Problem LinkAuthor: Igor Barenblat Tester: Misha Chorniy Editorialist: Bhuvnesh Jain DifficultyMEDIUMHARD PrerequisitesDynamic ConvexHull Trick, HeavyLight Decomposition ProblemYou are given a tree with $N$ nodes. $M$ speedsters travel on the tree. The $i^{th}$ speedster starts at time $t_i$ from vertex $u_i$ and travels towards $v_i$ at a constant speed of $s_i$. For every vertex, we need to find the first time, any speedster visited it. In case, it was not visited by any speedster, report the answer as 1. ExplanationFor simplicity, let us assume that the tree is rooted at node $1$ and the depth of all vertices from the root is calculated. The depth is basically the distance of the vertex from the root of the tree i.e. $1$. Let us first write the equation for time taken by speedster $i$ reach a vertex $x$. If the vertex doesn't lie on the path from $u_i$ to $v_i$ then it is not visited by speedster $i$, or the time taken is INFINITY (a large constant). For all the other vertices on the directed path from $u_i$ to $v_i$, the time taken is given by: $$\text{Time taken} = t_i + \frac{\text{Distance from vertex }u_i}{s_i}$$ $$\text{Distance between x and y} = \text{Depth[x]} + \text{Depth[y]}  2 * \text{Depth[lca(x, y)]}$$ where $lca(x, y)$ is the lowest common ancestor of vertices $x$ and $y$. We can now modify the equation for the time taken to reach any vertex on the path from $u_i$ to $v_i$ as follows: Let the lowest common ancestor of $u_i$ and $v_i$ be $lca$. Calculate the final time at which we reach vertex $v_i$. Let us denote this by $t_f$. We now split the path from $u_i$ to $v_i$ into 2 parts: one from $u_i$ to $lca$ and from $lca$ to $v_i$. NIte that these paths are directed. The image below shows how to calculate the time at any vertex $x$ and $y$ on the 2 different paths. From the above figure, for a node $x$ on path from $u_i$ to $lca$, the time to reach it is: $$\text{Time taken to reach x} = t_i + \frac{(Depth[u]  Depth[x])}{s_i} = \big(t_i + \frac{Depth[u]}{s_i}\big)  \frac{1}{s_i} * Depth[x]$$ Similarly, for a node $y$ on path from $lca$ to $v_i$, the time to reach it is: $$\text{Time taken to reach y} = t_f  \frac{(Depth[v]  Depth[y])}{s_i} = \big(t_f  \frac{Depth[v]}{s_i}\big)  \frac{1}{s_i} * Depth[y]$$ If we observe carefully, both the above equations look the form $Y = MX + C$, where the first bracket part is $C$, time to be calculated is $Y$, $\frac{1}{s_i}$ is the slope ($M$) and the depth of the node is $X$. The problem asks us to find minimum time at which every node is visited by any speedster, and the above equations clearly show that time to reach it only depends on the depth of the node and pair $(constant, slope)$ which is known beforehand for every speedster. Thus, this indicates the final solution will use the Dynamic convexhull trick (Dynamic variant as the slopes are not guaranteed to be in increasing/decreasing order). If you don't know about it or its use case, you can read it here So, let us first try to solve a simple version of the problem where the tree is a bamboo(a straight path). This basically rules out the tree of the problem and reduces it to updates and queries of the following form on an array:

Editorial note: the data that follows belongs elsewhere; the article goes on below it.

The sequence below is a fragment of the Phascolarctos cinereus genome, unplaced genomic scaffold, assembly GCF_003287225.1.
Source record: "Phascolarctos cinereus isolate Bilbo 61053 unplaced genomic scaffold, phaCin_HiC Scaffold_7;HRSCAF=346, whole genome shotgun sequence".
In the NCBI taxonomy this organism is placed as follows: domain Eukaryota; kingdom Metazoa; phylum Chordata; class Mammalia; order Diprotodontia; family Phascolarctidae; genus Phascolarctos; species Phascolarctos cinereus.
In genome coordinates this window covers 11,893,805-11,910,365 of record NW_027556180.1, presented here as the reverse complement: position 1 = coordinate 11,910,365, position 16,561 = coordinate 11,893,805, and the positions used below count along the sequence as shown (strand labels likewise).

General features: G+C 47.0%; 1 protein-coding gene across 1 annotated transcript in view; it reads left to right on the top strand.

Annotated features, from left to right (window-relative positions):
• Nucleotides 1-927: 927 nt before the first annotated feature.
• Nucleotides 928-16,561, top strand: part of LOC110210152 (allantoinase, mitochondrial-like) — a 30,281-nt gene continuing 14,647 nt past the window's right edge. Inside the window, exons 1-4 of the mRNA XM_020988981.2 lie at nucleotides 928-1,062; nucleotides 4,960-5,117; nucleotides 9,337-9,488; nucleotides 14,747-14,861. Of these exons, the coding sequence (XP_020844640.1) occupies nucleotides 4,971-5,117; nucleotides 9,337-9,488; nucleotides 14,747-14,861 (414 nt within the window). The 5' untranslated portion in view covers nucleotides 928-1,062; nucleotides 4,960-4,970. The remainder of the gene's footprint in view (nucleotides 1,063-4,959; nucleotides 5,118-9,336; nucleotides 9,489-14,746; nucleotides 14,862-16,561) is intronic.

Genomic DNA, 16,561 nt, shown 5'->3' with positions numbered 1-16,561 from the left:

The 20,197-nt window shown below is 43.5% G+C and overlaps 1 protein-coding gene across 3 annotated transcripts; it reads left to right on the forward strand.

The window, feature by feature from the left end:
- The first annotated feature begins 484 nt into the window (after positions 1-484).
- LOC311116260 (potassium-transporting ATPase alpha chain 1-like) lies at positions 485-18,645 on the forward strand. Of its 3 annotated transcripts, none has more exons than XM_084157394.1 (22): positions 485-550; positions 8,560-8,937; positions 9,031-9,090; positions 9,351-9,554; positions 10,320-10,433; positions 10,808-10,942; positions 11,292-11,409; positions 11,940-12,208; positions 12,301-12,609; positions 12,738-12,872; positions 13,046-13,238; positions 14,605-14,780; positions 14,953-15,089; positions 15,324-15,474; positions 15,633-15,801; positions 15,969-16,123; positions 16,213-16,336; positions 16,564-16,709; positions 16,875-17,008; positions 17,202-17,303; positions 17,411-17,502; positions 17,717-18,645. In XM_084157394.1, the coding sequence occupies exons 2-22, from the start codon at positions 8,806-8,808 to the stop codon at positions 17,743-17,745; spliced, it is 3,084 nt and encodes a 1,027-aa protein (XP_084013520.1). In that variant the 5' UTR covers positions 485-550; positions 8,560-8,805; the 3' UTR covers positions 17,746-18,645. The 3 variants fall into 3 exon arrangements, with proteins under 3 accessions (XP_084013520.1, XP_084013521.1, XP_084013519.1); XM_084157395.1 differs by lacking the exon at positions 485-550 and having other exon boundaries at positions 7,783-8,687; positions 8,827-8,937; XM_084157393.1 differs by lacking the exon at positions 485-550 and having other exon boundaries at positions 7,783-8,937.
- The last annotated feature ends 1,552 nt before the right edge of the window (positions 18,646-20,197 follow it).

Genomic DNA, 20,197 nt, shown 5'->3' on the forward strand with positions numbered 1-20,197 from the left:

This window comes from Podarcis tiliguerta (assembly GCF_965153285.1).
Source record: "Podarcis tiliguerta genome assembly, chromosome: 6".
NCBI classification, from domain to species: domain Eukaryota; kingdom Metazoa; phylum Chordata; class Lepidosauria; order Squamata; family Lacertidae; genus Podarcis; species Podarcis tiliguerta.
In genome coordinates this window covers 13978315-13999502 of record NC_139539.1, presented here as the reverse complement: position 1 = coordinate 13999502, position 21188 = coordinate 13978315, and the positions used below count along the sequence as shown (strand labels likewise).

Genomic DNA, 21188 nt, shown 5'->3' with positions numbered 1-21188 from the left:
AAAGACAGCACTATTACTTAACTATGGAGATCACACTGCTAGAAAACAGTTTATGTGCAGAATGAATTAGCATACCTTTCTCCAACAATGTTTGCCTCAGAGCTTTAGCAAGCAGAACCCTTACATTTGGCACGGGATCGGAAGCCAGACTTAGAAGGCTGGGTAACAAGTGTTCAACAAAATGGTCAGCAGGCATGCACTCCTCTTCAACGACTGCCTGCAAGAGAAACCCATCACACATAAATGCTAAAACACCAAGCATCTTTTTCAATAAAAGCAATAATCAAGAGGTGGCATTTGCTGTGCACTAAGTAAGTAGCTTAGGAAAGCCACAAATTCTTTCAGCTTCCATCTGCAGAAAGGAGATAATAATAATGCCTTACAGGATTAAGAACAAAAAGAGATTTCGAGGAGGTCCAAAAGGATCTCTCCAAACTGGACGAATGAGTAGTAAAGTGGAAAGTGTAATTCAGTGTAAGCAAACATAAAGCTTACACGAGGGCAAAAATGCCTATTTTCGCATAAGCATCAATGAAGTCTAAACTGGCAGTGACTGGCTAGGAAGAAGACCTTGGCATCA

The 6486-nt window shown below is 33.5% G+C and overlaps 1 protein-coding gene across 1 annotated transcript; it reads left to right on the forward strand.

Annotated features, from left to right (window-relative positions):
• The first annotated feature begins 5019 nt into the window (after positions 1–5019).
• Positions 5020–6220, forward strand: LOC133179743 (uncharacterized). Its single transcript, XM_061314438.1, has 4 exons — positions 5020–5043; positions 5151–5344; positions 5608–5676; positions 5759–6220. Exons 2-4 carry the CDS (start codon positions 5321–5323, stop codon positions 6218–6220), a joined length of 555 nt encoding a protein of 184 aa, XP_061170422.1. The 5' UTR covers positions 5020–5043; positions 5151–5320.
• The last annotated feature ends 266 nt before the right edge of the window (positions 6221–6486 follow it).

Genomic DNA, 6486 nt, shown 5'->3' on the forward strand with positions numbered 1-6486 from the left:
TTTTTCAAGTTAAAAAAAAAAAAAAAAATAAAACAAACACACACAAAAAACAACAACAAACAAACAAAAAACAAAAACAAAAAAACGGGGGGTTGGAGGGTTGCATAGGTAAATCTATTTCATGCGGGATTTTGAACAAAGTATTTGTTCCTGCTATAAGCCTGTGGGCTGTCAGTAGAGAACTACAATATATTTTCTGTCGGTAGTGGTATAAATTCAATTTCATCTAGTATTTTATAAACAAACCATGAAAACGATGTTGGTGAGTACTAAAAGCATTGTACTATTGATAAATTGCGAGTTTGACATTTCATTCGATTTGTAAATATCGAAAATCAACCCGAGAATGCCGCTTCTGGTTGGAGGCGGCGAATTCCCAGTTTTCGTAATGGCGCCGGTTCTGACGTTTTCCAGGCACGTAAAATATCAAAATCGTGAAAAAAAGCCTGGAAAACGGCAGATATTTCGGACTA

We have range updates and point queries. So, we will use segment trees for the solution. In each node of the segment tree, we will keep the lines (represented by $(M, C)$) and for querying, we will just use the convexhull trick to evaluate the minimum at node efficiently. Below is the pseudocode for the segmenttree:
The time complexity of the above operations on segment tree is $O(\log{N} * \log{M})$ for both update and query. This is because each update and query will visit at most $O(\log{N})$ nodes and operation on every node (addition of a line or querying for minimum) is $O(\log{M})$. For a good reference code to the Dynamic convex hull, you can look up this. Back to the tree problem. We see that we can easily handle queries on an array and the queries on the tree as basically those on a path. Voila, we can simply use Heavy light Decomposition or any other data structure you are suitable with (Euler Path or Centroid Decomposition). Thus, we efficiently solve the problem. The overall timecomplexity of the above approach using heavylight decomposition will be $O({\log}^{2}{N} * \log{M})$ per update and query as it divides the path between the vertices $u$ and $v$ into $O(\log{N})$ path each of which is a straight path and can be solved using the segment tree mentioned above. You can look at the author's implementation for more details. Feel free to share your approach, if it was somewhat different. Time Complexity$O((N + M) * {\log}^{2}{N} * \log{M})$ Space Complexity$O(N + M)$ AUTHOR'S AND TESTER'S SOLUTIONS:Author's solution can be found here.
This question is marked "community wiki".
asked 11 Jun, 16:05